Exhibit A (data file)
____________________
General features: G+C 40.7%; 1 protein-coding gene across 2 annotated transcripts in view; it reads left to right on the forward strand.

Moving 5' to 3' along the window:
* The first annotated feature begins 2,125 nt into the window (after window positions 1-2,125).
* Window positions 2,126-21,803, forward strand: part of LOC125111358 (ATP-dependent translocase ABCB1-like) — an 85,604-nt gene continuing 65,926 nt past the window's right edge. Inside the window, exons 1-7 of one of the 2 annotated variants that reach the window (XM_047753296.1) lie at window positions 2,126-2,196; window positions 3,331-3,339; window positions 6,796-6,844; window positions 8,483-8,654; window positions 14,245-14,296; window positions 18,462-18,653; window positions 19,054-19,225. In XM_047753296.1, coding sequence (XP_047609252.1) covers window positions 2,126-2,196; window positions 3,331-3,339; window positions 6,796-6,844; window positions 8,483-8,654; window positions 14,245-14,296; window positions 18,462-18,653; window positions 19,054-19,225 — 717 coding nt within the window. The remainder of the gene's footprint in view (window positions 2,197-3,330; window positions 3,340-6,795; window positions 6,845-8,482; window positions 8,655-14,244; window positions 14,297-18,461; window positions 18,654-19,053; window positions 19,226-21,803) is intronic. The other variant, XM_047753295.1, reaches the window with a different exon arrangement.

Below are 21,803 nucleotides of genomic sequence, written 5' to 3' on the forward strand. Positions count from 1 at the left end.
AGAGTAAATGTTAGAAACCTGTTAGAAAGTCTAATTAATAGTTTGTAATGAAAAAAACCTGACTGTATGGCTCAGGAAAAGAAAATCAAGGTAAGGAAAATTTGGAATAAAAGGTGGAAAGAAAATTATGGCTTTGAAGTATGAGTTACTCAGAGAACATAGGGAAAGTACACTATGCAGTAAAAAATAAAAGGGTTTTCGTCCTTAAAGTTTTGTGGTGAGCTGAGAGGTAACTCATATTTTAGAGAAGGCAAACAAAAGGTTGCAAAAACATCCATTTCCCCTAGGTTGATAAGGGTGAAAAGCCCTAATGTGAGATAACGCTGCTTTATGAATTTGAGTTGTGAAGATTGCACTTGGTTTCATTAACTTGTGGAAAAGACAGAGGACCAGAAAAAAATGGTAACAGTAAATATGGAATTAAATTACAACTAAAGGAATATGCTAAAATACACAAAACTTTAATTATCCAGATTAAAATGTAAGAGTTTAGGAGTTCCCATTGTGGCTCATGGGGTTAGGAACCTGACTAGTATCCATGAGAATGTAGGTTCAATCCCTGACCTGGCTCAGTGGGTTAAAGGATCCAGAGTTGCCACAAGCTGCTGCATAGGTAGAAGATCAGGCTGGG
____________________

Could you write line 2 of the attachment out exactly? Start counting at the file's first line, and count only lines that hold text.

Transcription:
Moving 5' to 3' along the window: